"Na to jdeme" is also weird, VERY unusual word order. From which region of Czech republic are you, MK (ie. where do you speak like this)?

    Ad Life is good = Život je skvělý
    Isn't "skvělý" a bit of exaggeration here? Maybe "Život je skvělý" would match better "Life is great""?
  11. MK

    MK Well-Known Member

    I reacted to "uz jsme na ceste". You would never say: "Nohavica, 11. říjen - už jsme na cestě" in September. ""Nohavica, 11. říjen - Jedeme na koncert!!!" is fine but not the same like Nohavica, 11.oct - HERE WE COME!!!!" So I brought that "jdeme na to" /"pujdeme na to" / "jdeme na něj"...

    I do not speak such way since been teenager. :) I am from central Bohemia of course. The reason why it sounds weird to you is because you are from Moravia. For the same reason you doubt your czech, you allways try to distuinguish between dialect and (written/spoken) czech so that your czech is propper (not messed by dialect). Central Bohemia dialect is in fact spoken check hence except written czech, there is nothing to compare it/distinguish it from. People are also more imaginative in changing words, shifting its meanings and so.

    "Na to jdeme" - Imagine, you are in front of cinema with your friends, looking on program. You see movie which you just must see. You point you indexfiger to it and what you will say?

    If you say "jdeme na to" then it would sound like question, you will say: "Na to(hle) jdeme!"

    "Razíme tam" - it is from "vyrážíme tam". Does not sound this shortening funny to you ? No? Undestandable - you are Moravian .... :wink: (to bylo jen tak v žertu)
  12. MK

    MK Well-Known Member

    And how you translate "život je úžasný" then?
  13. scrimshaw

    scrimshaw Well-Known Member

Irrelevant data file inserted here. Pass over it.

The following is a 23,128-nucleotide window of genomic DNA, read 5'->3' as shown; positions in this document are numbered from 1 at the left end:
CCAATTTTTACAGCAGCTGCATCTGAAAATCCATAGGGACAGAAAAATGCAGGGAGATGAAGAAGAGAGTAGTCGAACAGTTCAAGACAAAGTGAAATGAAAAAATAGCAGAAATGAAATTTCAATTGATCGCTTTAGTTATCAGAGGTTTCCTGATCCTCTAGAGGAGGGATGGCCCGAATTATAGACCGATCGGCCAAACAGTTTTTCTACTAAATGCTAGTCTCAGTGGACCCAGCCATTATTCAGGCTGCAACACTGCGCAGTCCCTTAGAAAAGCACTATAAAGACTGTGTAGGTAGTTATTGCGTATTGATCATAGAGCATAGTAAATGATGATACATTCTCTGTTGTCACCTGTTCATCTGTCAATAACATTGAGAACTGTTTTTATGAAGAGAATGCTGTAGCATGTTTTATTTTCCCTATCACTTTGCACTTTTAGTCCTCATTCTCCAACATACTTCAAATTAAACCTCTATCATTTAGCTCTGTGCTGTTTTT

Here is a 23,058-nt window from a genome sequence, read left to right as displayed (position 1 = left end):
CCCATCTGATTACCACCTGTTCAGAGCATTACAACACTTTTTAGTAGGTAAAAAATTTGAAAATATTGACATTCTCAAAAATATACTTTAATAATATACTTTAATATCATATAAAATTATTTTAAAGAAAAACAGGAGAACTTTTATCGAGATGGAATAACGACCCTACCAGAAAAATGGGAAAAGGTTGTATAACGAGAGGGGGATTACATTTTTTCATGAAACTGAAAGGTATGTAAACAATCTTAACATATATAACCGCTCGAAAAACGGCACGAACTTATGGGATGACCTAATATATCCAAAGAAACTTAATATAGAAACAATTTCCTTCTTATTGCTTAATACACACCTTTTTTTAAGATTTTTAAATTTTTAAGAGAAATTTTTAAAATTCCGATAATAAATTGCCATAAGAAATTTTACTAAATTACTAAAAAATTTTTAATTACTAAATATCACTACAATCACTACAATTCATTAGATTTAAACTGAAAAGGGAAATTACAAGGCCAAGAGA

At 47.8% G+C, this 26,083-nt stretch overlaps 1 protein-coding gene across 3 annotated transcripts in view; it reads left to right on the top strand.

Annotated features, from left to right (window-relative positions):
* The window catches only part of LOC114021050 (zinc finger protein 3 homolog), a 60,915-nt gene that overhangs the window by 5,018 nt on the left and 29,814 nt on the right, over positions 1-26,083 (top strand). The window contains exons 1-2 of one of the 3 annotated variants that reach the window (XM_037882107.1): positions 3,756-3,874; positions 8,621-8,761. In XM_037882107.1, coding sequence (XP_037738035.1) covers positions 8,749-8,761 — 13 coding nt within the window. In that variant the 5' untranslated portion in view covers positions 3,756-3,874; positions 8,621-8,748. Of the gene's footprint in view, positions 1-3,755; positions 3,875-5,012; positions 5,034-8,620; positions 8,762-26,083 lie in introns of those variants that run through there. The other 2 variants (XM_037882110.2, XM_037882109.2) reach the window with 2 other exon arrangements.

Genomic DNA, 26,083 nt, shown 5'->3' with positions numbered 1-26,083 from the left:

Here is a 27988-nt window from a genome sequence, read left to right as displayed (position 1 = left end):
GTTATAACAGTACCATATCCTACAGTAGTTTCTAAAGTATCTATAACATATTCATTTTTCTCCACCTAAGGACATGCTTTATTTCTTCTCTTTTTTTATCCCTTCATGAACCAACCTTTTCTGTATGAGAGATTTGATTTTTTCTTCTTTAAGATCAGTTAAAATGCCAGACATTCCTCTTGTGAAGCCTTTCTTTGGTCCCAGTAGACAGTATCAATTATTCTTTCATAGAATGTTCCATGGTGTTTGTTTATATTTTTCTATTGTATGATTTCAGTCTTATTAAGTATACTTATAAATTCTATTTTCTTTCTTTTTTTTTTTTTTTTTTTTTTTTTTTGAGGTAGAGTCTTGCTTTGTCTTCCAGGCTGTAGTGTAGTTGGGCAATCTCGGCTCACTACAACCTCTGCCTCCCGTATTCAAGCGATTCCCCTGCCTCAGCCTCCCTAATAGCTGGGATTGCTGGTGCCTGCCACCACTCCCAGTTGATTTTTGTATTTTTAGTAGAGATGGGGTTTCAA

how about this....

    Vedeme dobrý život.
    Život je užasná věc. Pořád mě překvapuje.
    Tady na našem malém koutě světa jsme velmí štástni. Život je blaho.

    The 'here we come' is said sort of figuratively in that sense. Not literally saying 'We are on our way there right now', although it could mean that.

    Dzurisova meant it in an excited way, 'we surely will be coming', yahoo, can't wait!

    There is a children's game.......hide and seek
    All the others hide and one closes his eyes so he won't see where they scurried off to.
    Then he counts......8, 9, 10....Here I come, (whether you are(not said)) ready or not!
  14. dzurisova

    dzurisova Well-Known Member

    Thanks for your help everyone!

    I don't need a literal translation. When you say, "Oct. 11, here we come" it is a way of sharing the excitement with your friends - reminding your friends of how excited you both are in anticipation for the event.

    Is there a saying you would use for that?
  15. Karel_lerak

    Karel_lerak Well-Known Member

    11. října - A jsme tady!", "Tak jsme tady!", "Tak nás tu máte", "Konečně tady/tam"
  16. MK

    MK Well-Known Member

    Everyone can be used as translation of "here we go". Second though - why not? Is it really so big difference between "here we go" and "here we come"?